Wednesday, August 22, 2012

The 6' Track, Blue Mountains, Australia

The first weekend I stayed in the Blue Mountains there was a flyer posted in the hostel looking for someone who wanted to hike something called "The six foot track". I googled it and decided that sounded like something fun to do, so I emailed "Roy" from the hostel computer to ask if he was still interested. I didn't hear anything back for a couple days and went back to Sydney figuring I wouldn't. But the next day I got an email from Roy. He was interested and he was is Sydney so we met to discuss the trip over coffee.

We got along well enough, so we decided to head to Katoomba the next day. Roy knew Katoomba a bit better than I did and introduced me to the Common Ground Cafe. They sell the best roast beef sandwich I have ever had and also have the most reasonable prices I've seen yet here. I highly recommend it for anyone who happens to be in Katoomba...

After a solid night's sleep back at the same hostel I saw the flyer in we caught a bus to the Jenolan caves which are at one end of the track. An overturned milk truck delayed the bus a couple hours on the way out, so we took only a quick look around Jenolan before heading down the trail.

The cave/tunnel the road goes through entering Jenolan.

The first hydro-electric dam in Australia. The caves had electric lighting a year after the invention of the light bulb. 

We climbed these stairs for a long time. The first couple of miles just kept going up and up. 

Now this looks to be about six foot wide. Very creative naming system. 

The first kangaroos! Or maybe they are Wallabies. It depends who I ask. 
They were actually pretty comfortable with us.

My first ever southern hemisphere fire. It took me a couple tries to discover a good fire starter. 
The first day was actually really hard between starting out late and so much steep climbing right there at the start. It felt like the trail just intentionally went to top of the highest hill for no good reason. I felt a little discouraged as we finished the day worn out after 12 km on the trail and maybe 3 getting started knowing we still had another 35 to go. But the camp fire was nice, company was good, the food was warm, and the sky was perfectly clear and dark.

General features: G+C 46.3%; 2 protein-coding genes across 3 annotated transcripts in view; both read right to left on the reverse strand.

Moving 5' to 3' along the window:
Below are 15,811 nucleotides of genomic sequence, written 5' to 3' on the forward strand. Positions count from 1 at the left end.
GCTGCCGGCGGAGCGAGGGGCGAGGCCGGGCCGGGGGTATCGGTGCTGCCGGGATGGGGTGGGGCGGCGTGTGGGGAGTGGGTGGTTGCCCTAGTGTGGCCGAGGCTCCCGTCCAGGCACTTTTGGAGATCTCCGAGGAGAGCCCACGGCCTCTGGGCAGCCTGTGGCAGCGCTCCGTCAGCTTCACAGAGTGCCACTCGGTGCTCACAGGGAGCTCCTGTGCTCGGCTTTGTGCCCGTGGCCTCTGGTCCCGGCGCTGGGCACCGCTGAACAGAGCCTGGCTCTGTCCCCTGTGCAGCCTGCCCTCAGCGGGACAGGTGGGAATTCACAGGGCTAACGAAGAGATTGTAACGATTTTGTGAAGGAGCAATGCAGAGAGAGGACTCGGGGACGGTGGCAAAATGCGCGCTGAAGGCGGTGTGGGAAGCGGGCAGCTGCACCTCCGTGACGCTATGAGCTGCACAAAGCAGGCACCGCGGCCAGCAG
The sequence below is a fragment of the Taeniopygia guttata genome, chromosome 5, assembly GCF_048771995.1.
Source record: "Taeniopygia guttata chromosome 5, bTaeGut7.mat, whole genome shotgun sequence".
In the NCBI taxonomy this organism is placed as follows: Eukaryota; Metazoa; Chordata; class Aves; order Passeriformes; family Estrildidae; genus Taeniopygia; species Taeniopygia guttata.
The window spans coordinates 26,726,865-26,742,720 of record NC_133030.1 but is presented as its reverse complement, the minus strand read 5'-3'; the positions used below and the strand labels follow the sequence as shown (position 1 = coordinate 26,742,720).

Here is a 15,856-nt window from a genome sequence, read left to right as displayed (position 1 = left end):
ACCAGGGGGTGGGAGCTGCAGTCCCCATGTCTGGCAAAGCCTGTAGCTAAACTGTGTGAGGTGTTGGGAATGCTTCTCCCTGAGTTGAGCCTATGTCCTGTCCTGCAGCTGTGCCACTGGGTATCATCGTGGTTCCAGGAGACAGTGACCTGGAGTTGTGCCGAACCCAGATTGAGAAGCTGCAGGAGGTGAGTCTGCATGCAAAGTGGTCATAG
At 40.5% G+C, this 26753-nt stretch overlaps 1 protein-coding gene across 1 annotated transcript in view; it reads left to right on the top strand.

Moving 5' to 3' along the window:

After spending the day hiking through forests of different eucalyptus trees, listening to strange bird songs I couldn't even begin to identify, the reality of this trip finally sank in as looked up at that alien sky full of stars I've never known. A few people have asked over the last weeks if the trip felt real, but it never quite seemed to until then.

If you have a high resolution screen you should be able to make out a number of stars.
Thanks for the new camera departure gift guys. It's been great so far. 

Despite hiking more than twice as far, the second day was much easier. The terrain was mostly rolling or down hill and Roy and I found an easy pace to roll across the country side at. We ended up hiking a third farther than we expected to and camped next to a river. 

I actually expected a lot more of the track to look like this being use to trails in the US. But, it was a nice mix. 

Roy crossing the "swing bridge" over the Coxs river.

Heading onto the bridge.

Roy got a shot of me crossing from the far side. The bridge swayed way more than I expected. I guess it's well named. 

What the heck is this doing out here? Yes, it's a prickly pear. No, I don't have a clue what it is doing in the Blue Mountains. 

Sunset after 25 kilometeres.

The third day was mostly steep climbing back up out of the valley floor; it wasn't a long day. It was only 10km back to town and few more in town, but it was a lot of climbing over those first 8km. I didn't take many pictures and just enjoyed challenging myself physically on the climb up.

Celebrating the end of the trek. 
We went back to Common Ground for another sandwich, stopping for a drink on the way. Our timing was near perfect as it started to snow as we got to the Cafe. It didn't stick at all, but never expected to see snow in Australia at all and Roy hasn't seen it in years so it was a nice bonus. 


  1. The prickly pear made me laugh. I (if you can believe it) am having a hard time getting iMessage to work, but once I do, I'll let you know. It will be nice to have a handy way to talk to you.

  2. Looks like a very fun trip. Great night sky picture! Have you identified the Southern Cross yet?

  3. I think so, but I am not completely sure.